Seen and Heard at the Dance Teacher Summit: Donna Aravena

It's official: We're exactly one week away from the start of our Dance Teacher Summit! We spoke to Summit ambassador Donna Aravena about her favorite business seminars. Aravena and her daughter Nicole own and operate Seven Star School of Performing Arts in Brewster, New York.

Seven Star students in their production of Beauty and the Beast.

Donna Aravena

Seven Star School of Performing Arts

(600 students)

Brewster, NY

Dance Teacher: Your school offers curriculum in dancing, acting and singing for students as young as 3. Why do you think it’s important for young dancers to be skilled in all of these fields?

Donna Aravena: There used to be calls for “dancers who could sing” or “singers who could move.” But now, it’s the trained triple-threat performers that are getting all the jobs because there are so many of them out there. So it’s very important to us that we offer vocal and dance training at a very young level. We put on a big musical theater production every year. Last year it was Beauty and the Beast, and this year’s show is Aladdin. To be involved, children must take five hours of acting, singing and dance classes, plus rehearsal, every Saturday. If they’re able to perform onstage now, they will be able to interview or speak in public later; they will be able to do anything.

DT: Has your studio added any new programs this year?

DA: We’ve added a class for adults with Prader-Willi syndrome [a rare genetic disorder]. A nearby organization called and asked if we would be willing to offer movement for them. We had to do some research on the syndrome, but now these people are loving it. They’re all buying sweatshirts and other merchandise from the school. Plus, they offer so much love and warmth, and our other students give it right back to them. It’s something that’s good for the studio, and I like that we’re giving them something that they would never get otherwise.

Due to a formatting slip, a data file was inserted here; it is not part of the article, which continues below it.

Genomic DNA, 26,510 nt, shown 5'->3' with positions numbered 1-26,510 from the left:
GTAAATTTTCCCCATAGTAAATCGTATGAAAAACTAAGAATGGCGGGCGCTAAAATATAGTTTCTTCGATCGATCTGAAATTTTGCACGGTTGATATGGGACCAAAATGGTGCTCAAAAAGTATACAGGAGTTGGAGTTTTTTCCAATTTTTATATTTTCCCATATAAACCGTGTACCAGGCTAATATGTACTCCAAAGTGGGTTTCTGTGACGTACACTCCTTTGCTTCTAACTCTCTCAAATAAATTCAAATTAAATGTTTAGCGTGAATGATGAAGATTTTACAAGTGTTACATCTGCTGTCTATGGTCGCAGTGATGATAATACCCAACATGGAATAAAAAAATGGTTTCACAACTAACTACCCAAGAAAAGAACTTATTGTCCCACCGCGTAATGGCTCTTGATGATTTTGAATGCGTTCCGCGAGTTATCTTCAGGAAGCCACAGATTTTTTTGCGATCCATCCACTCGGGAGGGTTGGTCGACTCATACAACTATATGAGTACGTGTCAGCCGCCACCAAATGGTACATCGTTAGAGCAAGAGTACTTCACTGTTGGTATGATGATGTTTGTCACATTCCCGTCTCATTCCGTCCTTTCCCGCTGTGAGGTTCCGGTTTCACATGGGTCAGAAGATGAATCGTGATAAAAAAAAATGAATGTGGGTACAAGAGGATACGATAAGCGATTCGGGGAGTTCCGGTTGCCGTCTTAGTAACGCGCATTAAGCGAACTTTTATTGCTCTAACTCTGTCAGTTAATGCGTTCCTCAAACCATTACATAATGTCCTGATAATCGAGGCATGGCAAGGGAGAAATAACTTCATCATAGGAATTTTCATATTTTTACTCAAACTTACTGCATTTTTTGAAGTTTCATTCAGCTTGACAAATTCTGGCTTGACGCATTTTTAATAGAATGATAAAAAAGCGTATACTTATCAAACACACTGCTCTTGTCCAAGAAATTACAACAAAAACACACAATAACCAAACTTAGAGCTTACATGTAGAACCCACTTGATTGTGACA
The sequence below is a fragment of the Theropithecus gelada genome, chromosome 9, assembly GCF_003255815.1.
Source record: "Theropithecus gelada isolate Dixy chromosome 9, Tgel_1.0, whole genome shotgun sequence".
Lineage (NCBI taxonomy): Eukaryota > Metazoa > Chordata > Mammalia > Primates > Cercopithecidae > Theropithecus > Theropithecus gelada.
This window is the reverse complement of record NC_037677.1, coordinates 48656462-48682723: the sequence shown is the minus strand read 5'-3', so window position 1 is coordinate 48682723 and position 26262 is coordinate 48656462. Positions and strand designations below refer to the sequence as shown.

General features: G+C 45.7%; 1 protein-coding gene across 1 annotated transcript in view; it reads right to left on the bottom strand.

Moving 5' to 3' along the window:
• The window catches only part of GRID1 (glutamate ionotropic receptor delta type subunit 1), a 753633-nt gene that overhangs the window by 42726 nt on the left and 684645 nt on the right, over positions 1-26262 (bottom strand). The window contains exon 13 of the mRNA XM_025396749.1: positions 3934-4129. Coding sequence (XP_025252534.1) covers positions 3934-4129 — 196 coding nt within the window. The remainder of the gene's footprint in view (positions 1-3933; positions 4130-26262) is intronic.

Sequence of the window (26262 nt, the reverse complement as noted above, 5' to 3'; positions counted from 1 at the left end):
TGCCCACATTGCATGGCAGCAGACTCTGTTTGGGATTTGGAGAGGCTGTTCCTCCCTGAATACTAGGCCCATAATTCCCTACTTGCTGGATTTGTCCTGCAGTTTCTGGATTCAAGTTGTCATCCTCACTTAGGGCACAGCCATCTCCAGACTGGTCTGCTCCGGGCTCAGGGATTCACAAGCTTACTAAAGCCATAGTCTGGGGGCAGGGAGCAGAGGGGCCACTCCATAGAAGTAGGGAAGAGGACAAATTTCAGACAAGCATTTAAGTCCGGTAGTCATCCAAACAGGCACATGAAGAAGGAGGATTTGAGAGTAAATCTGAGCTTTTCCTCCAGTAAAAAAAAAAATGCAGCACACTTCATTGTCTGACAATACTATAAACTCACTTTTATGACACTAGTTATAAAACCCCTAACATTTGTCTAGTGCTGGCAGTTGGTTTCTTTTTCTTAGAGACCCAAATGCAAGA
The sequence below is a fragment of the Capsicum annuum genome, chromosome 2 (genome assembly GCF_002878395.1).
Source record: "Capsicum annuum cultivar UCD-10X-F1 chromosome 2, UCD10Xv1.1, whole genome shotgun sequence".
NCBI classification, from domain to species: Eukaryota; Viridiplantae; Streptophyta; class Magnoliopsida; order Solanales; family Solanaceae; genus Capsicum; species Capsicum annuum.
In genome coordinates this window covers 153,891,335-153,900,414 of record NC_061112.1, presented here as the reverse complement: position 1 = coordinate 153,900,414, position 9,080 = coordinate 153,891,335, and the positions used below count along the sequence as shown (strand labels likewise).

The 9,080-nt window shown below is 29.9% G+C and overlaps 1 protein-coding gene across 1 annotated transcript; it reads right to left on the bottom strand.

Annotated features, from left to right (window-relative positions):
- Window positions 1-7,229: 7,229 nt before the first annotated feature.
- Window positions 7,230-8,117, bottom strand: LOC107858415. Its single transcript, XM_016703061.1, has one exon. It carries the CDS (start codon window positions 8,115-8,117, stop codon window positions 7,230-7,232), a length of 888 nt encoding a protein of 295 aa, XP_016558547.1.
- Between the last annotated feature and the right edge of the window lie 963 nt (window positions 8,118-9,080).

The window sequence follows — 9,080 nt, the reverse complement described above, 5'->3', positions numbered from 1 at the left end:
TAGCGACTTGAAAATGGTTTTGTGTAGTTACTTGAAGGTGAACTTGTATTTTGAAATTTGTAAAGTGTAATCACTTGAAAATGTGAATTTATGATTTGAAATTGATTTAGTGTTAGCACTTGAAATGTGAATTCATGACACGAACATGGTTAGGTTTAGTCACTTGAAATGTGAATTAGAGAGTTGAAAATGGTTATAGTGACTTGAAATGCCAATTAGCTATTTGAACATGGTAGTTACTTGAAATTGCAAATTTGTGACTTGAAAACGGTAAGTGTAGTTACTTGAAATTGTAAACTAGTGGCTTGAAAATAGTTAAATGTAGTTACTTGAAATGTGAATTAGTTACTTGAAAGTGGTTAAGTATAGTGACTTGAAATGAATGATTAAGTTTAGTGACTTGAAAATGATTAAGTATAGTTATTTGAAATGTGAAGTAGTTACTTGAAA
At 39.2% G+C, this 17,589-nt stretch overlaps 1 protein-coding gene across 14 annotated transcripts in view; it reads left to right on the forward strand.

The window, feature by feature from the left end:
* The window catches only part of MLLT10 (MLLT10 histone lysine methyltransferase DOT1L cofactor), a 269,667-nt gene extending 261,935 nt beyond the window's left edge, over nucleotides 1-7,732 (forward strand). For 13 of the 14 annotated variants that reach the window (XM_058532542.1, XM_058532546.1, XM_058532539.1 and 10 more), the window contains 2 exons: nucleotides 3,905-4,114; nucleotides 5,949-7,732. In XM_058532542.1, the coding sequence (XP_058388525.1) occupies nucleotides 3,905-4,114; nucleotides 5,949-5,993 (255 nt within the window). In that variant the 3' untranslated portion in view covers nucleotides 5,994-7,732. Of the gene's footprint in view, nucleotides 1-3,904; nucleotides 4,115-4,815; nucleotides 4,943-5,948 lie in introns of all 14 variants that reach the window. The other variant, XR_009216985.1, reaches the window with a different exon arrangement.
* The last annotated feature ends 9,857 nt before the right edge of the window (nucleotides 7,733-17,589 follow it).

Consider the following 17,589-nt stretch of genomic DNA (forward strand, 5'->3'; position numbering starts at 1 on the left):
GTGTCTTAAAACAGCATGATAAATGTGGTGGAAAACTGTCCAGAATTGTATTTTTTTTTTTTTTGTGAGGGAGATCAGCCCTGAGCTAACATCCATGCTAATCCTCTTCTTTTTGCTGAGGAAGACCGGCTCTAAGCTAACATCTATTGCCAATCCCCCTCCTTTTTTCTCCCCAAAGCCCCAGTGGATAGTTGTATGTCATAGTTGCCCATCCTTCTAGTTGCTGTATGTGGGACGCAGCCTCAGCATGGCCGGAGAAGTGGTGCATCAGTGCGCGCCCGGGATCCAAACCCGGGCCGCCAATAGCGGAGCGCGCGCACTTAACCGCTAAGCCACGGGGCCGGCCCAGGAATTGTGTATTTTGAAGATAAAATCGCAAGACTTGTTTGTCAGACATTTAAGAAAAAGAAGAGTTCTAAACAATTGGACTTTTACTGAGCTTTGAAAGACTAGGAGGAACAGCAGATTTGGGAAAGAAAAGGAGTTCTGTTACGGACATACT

DT: What do you find most useful about the Dance Teacher Summit?

DA: The classes that focus on the business end of the dance industry are very rewarding to me, because that’s what I do. My middle daughter Nicole and I run our school together. I’m the office manager, and she handles the arts end. I was thrilled that one session was for studio owners/directors only. We could toss ideas around and know that only other owners were sitting in that room.

DT: Do you plan on implementing anything you heard at the Summit in your studio?

DA: Most studios have a “Bring a Friend to Dance Week,” but one studio owner mentioned that she gives out T-shirts that say, “I brought a friend to dance today.” It’s so simple, but you can use these T-shirts year after year. And I’m also looking into requiring that each parent purchase a recital packet at the beginning of each year, which would include a T-shirt, DVD and six tickets. I think it might make parents more committed to the end of the year. —Rachel Zar

 

 

Photo by Jennifer McCann Photography, courtesy of Seven Star School of Performing Arts

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